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Kitchen Incubators helping Food Entrepreneurs
Let’s say you would like to make a career change and start a small catering business; where would you start, what do you do first?
In 2009 The North Carolina Department of Agriculture and with Southern Foods in Greensboro, North Carolina hosted “Food Marketing in the Real World; a workshop for food entrepreneurs. After driving for more than an hour attempting to locate Southern Foods and listening to the different foodies tell their stories, spilling out their hopes and dreams a question arose concerning the many perils experienced by free thinking foodies. What would help these budding food innovations take their products from kitchen to market? How could someone expand and reach the masses?
The solution is not difficult, however it may involve a bit of investigation and collaboration. Everyone is aware that the economy is stagnant and more and more consumers are being “right-sized, down-sized, and resourced out of jobs.” Fortunately, there are still creative souls who are taking it upon themselves to create jobs that are not only “out-the-box” but delicious. Food entrepreneurs are popping up everywhere, particularly since North Carolina allows home food processing of low risk products.
Let’s say you would like to make a career change and start a small catering business; where would you start, what do you do first? The main issue is locating a commercial kitchen since a home kitchen would be an issue due to health regulations requirements that do not allow food preparation from home-based kitchens. Many vendors will not rent or lease their kitchen to you for liability reasons so what is a new food processor to do? Locate an incubator.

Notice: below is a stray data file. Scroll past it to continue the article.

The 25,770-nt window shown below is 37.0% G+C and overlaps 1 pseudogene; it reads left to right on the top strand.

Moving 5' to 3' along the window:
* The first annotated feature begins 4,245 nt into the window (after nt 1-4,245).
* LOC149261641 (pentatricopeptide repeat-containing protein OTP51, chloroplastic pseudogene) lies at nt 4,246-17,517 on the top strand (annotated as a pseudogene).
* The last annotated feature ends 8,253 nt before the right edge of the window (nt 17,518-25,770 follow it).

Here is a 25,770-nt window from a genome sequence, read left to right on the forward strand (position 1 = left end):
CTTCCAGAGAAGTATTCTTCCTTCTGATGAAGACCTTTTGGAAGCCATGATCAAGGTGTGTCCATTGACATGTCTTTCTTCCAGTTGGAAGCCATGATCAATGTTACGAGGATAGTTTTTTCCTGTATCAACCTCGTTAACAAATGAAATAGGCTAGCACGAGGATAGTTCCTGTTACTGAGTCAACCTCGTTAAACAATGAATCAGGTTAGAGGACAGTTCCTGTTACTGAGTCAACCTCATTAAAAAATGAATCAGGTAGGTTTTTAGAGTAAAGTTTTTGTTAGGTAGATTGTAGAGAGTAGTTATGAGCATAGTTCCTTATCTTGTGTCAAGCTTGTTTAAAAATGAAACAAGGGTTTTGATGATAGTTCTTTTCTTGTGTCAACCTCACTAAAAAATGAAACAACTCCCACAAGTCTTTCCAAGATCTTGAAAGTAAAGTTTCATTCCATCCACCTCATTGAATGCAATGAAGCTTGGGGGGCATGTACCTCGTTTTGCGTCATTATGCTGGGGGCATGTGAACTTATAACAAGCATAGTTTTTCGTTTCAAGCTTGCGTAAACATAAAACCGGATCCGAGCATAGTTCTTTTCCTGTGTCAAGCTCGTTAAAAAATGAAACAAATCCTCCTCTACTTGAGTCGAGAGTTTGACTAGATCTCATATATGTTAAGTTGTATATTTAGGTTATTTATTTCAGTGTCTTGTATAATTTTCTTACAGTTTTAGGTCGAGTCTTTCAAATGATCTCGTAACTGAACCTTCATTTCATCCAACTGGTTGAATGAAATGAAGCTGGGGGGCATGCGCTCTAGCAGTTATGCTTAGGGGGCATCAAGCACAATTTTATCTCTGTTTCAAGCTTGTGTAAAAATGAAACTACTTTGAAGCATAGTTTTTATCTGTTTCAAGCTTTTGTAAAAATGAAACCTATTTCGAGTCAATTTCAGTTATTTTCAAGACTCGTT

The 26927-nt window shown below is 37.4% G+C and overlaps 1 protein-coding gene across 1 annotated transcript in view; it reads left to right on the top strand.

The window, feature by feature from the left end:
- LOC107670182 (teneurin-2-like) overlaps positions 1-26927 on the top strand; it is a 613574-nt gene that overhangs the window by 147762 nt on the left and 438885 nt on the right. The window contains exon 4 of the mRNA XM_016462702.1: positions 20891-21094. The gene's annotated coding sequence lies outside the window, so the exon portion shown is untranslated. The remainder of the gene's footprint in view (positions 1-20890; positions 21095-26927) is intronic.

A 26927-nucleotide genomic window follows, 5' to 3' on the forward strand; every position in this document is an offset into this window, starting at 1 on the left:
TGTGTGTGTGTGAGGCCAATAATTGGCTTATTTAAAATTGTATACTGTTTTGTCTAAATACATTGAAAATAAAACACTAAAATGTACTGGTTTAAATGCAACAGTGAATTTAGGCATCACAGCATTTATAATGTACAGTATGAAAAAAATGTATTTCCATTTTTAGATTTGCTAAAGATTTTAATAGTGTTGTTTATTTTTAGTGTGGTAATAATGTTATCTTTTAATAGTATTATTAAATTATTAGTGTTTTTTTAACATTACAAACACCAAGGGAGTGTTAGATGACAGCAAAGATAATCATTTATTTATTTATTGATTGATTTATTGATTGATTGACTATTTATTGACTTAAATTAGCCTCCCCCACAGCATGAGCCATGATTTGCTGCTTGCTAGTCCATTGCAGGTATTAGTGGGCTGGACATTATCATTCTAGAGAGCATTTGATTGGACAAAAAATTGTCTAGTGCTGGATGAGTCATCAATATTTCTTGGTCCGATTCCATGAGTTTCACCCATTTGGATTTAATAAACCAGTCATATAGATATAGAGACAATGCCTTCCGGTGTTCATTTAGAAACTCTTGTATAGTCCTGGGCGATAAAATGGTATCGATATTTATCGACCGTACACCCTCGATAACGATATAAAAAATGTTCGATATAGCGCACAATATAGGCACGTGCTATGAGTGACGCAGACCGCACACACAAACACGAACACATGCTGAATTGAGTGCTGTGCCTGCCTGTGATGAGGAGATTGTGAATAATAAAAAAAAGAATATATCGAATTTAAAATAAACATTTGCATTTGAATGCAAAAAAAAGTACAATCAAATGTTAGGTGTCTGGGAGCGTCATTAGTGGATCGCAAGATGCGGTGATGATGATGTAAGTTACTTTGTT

In recent years incubator kitchens have popped up all over the United States, They are often regulated by the state/county Health Department or the state Department of Agriculture. Where these kitchens are located can be a bit tricky and food entrepreneurs should first check the local or state extension center, technical community colleges or incubator business centers that have culinary/food programs or commercial kitchens.
An incubator kitchen allows home food processors the opportunity to test marketed their products before going the brick and mortar route; and although the location of the incubator kitchen may not fit everyone’s needs it may be worth the drive because a food processor can make 30 to 40 cheesecakes in those large commercial ovens in an hour or two along with having tons of space for dry food storage and equipment, a shared office for the tenants with a computer and fax machine.
All kitchen tenants will need to be approved by a selection committee composed of members of the incubator center; and this membership should be made up of a lawyer, banker and the owners of the facility, unless this is a government owned and operated facility. The tenants will need to pay an amount that covers the expenses, upkeep and maintenance of the facility.
Potential tenants may be required to submit business, financial and marketing plans. “It doesn’t mean that their business will develop in the same exact way, but it gives them a road map of how to get from point A to point B. There are many other variables that will need to be address and the average tenant will have a limited time to participate, perhaps 24-30 months, providing tenants enough time to move their business from the incubator stage to a full fledge brick and mortar business.
This may sound a bit far fetched but for some restaurant owner on the verge of closing their doors for good, creating an incubator kitchen for home food processors may be just the thing to not only keep you in business but help someone else on the road to entrepreneurial success.
Learn more about the author, D. Denay Davis.
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